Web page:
For 16 years, I analyzed, scrutinized and obsessed over every move Tony La Russa made as manager of the St. Louis Cardinals. It'll put you in a strange head place. With other teams, you sense that on some days, everyone's taking a day off; there's that backslapping, towel-snapping "hey, we all work in baseball and therefore our lives are awesome!" complacency you grow accustomed to when you watch baseball teams work and co-exist. Tony La Russa teams, for better or worse, never have this. La Russa is so intense and so manically focused on winning baseball games that I have no idea how players handle it. It wore me out, and I was only watching.

This exhaustion is considerably leavened, eventually, by all the wins.

La Russa said, when he was introduced as the Arizona Diamondbacks' "Chief Baseball Officer" on Saturday, "I never missed the managing, but boy, I missed the winning and losing." This is how you knew that La Russa was never going to stay retired, on field or not, for all that long; the wonder, really, is that he somehow held out for more than two years, other than some side work in the commissioner's office. I imagine La Russa being insane in every vaguely competitive endeavor since October 2011; Lord help the poor soul who has ended up at the same trivia night as La Russa. (La Russa would spend two hours trying to figure out the perfect team name. Also, somebody's getting a dart thrown at them.) La Russa is controlling and overpowering and the biggest guy in every room, no matter the room. This could drive Cardinals fans crazy at times... but not nearly as crazy as losing would have driven them. Ultimately: La Russa is someone you're just grateful is on your side.

Unless, theoretically speaking, you happened to be in charge the day before your boss hired him.

Kevin Towers has been an object of some ridicule for the last few years among sabermetrically-inclined folks, mainly for his tendency to trade away young talent for veteran guys with grit and/or intestinal fortitude. "The Kevin Towers era is not good," ESPN's Keith Law said earlier this year. "Basically every major move he's made, particularly in the trade front, has made the team worse." The Diamondbacks brass apparently haven't agreed: Just three months ago, they extended Towers' and manager Kirk Gibson's contracts to an undisclosed length. "If you look at the track record, these are two guys that have not had a losing season," team president Derrick Hall said. "And I think that these guys are as loyal as it gets." Here was Towers at the time: "This is a place where we hope we get to spend the rest of our careers," he said.

Oops. "Loyal as it gets" is thrown out the window rather fast when you start 9-22. The Diamondbacks gave Towers an extension and a bunch of money, and then three months later, they've brought in a Hall of Famer who's rather infamous for wanting absolute power in all matters. With a made-up position -- "Chief Baseball Officer" is a term, by my research, that has never existed in the history of the game -- that basically means "person in charge of everything." Which, until about 72 hours ago, Towers thought he was.

Fox Sports' Ken Rosenthal tried this morning to imagine a scenario in which La Russa and Towers (along with Gibson) could work together , but I'm not sure his heart was in it. (And he brought up two different general manager candidates and three different managerial ones.) This is not to imply that La Russa needs yes-men: La Russa, the beautiful maniac, will want whatever is required to win as many games as possible and fight down that screaming pain in his stomach. ("Losing sucks," he said after losing in the 1990 World Series. "I don't think most people understand how bad it feels." My favorite La Russa quotes are the ones that get across how much physical pain losing causes him.) But La Russa will not allow his power to be questioned. And why would he? There's no reason to bring in Tony La Russa and have him be some cog in the machine.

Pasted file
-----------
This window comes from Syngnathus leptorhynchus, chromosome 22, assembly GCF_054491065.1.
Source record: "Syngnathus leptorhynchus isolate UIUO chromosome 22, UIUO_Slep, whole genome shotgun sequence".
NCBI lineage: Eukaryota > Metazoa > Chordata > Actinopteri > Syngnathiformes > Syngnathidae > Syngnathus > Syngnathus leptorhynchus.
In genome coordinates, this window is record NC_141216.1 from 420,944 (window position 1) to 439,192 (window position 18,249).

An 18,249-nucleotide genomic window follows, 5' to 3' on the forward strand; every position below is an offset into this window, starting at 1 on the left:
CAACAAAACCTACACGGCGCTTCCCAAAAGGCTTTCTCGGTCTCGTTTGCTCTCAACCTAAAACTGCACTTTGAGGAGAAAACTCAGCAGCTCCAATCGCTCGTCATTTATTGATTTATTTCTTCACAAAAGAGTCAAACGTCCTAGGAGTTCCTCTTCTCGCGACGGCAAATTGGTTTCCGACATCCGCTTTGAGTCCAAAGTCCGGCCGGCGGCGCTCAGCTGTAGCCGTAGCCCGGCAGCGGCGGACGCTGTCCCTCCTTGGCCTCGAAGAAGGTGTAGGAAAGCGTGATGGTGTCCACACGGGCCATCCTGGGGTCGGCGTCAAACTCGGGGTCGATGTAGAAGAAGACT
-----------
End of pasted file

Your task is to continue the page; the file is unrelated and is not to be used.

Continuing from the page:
There are dozens of questions as to how this is going to work, but it's difficult to imagine La Russa as a Theo Epstein, big picture of the organization guy; no one's going to run any marketing plans by La Russa anytime soon. (I pity the poor Diamondbacks middle-management-exec who would have to try.) He's here for the roster, the on-field product, and I can't help but wonder if this "chief baseball officer" job the D-Backs have invented for him is a way to try to push Towers to resign before that extension -- again, the one he just signed -- kicks in.

If you were Towers, would you want to stick around? Whatever your thoughts on Towers' recent roster moves, he has been a baseball general manager -- the guy in charge -- for 18 years. Does that sound like someone eager to be a second fiddle to anyone, even a Hall of Famer? These two can't possibly co-exist, and the Diamondbacks (and, presumably, Towers and La Russa) have to know this. If I were a general manager wanting to hold onto power, La Russa is essentially the last person I'd want hired above me.

That's unfortunate for Towers, and Gibson. (I still wouldn't put it past La Russa to give himself both jobs someday anyway, just out of general antsiness.) But Diamondbacks fans are about to go on quite the ride. Having Tony La Russa be in charge of your team will drive you up the wall at times, and you'll have to adjust to instantly becoming everybody's least favorite team for a while. But your team will win, by any means necessary; losing hurts La Russa more than it hurts you. If that's what you want -- and like La Russa, don't care about anything else -- then you're going to have one amazing time. And isn't that all everyone really wants?

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